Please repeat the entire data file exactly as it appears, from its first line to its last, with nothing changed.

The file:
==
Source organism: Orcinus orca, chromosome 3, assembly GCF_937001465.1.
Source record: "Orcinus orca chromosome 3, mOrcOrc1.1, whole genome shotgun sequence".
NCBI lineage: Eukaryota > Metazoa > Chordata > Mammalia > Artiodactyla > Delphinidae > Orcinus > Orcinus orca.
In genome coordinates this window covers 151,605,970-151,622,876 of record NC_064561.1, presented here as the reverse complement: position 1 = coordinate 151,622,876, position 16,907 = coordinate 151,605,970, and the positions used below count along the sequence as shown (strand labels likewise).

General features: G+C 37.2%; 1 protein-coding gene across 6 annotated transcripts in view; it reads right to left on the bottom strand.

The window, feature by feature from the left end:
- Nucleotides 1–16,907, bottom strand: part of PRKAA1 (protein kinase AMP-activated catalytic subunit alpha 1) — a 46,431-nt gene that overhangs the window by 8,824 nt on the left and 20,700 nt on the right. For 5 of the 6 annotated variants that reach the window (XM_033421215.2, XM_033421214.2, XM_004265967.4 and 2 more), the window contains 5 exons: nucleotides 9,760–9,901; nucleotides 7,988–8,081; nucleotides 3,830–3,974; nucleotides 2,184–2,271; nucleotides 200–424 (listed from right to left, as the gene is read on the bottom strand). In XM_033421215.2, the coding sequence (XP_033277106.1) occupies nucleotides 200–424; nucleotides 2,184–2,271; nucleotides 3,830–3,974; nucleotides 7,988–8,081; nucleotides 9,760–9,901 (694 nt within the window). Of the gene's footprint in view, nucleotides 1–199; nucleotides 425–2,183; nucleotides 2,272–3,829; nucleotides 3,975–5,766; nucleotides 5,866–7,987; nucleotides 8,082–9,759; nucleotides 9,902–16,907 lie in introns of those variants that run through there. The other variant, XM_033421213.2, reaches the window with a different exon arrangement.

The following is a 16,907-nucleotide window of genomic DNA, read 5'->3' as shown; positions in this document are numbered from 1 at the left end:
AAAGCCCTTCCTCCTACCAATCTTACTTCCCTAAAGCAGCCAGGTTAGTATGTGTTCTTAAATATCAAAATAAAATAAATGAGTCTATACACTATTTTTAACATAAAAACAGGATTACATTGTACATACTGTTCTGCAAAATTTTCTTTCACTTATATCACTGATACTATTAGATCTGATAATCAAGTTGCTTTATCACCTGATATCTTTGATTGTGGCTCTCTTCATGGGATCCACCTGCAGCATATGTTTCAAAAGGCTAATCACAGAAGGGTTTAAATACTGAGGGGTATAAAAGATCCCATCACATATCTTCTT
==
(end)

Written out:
Source organism: Orcinus orca, chromosome 3, assembly GCF_937001465.1.
Source record: "Orcinus orca chromosome 3, mOrcOrc1.1, whole genome shotgun sequence".
NCBI lineage: Eukaryota > Metazoa > Chordata > Mammalia > Artiodactyla > Delphinidae > Orcinus > Orcinus orca.
In genome coordinates this window covers 151,605,970-151,622,876 of record NC_064561.1, presented here as the reverse complement: position 1 = coordinate 151,622,876, position 16,907 = coordinate 151,605,970, and the positions used below count along the sequence as shown (strand labels likewise).

General features: G+C 37.2%; 1 protein-coding gene across 6 annotated transcripts in view; it reads right to left on the bottom strand.

The window, feature by feature from the left end:
- Nucleotides 1–16,907, bottom strand: part of PRKAA1 (protein kinase AMP-activated catalytic subunit alpha 1) — a 46,431-nt gene that overhangs the window by 8,824 nt on the left and 20,700 nt on the right. For 5 of the 6 annotated variants that reach the window (XM_033421215.2, XM_033421214.2, XM_004265967.4 and 2 more), the window contains 5 exons: nucleotides 9,760–9,901; nucleotides 7,988–8,081; nucleotides 3,830–3,974; nucleotides 2,184–2,271; nucleotides 200–424 (listed from right to left, as the gene is read on the bottom strand). In XM_033421215.2, the coding sequence (XP_033277106.1) occupies nucleotides 200–424; nucleotides 2,184–2,271; nucleotides 3,830–3,974; nucleotides 7,988–8,081; nucleotides 9,760–9,901 (694 nt within the window). Of the gene's footprint in view, nucleotides 1–199; nucleotides 425–2,183; nucleotides 2,272–3,829; nucleotides 3,975–5,766; nucleotides 5,866–7,987; nucleotides 8,082–9,759; nucleotides 9,902–16,907 lie in introns of those variants that run through there. The other variant, XM_033421213.2, reaches the window with a different exon arrangement.

The following is a 16,907-nucleotide window of genomic DNA, read 5'->3' as shown; positions in this document are numbered from 1 at the left end:
AAAGCCCTTCCTCCTACCAATCTTACTTCCCTAAAGCAGCCAGGTTAGTATGTGTTCTTAAATATCAAAATAAAATAAATGAGTCTATACACTATTTTTAACATAAAAACAGGATTACATTGTACATACTGTTCTGCAAAATTTTCTTTCACTTATATCACTGATACTATTAGATCTGATAATCAAGTTGCTTTATCACCTGATATCTTTGATTGTGGCTCTCTTCATGGGATCCACCTGCAGCATATGTTTCAAAAGGCTAATCACAGAAGGGTTTAAATACTGAGGGGTATAAAAGATCCCATCACATATCTTCTT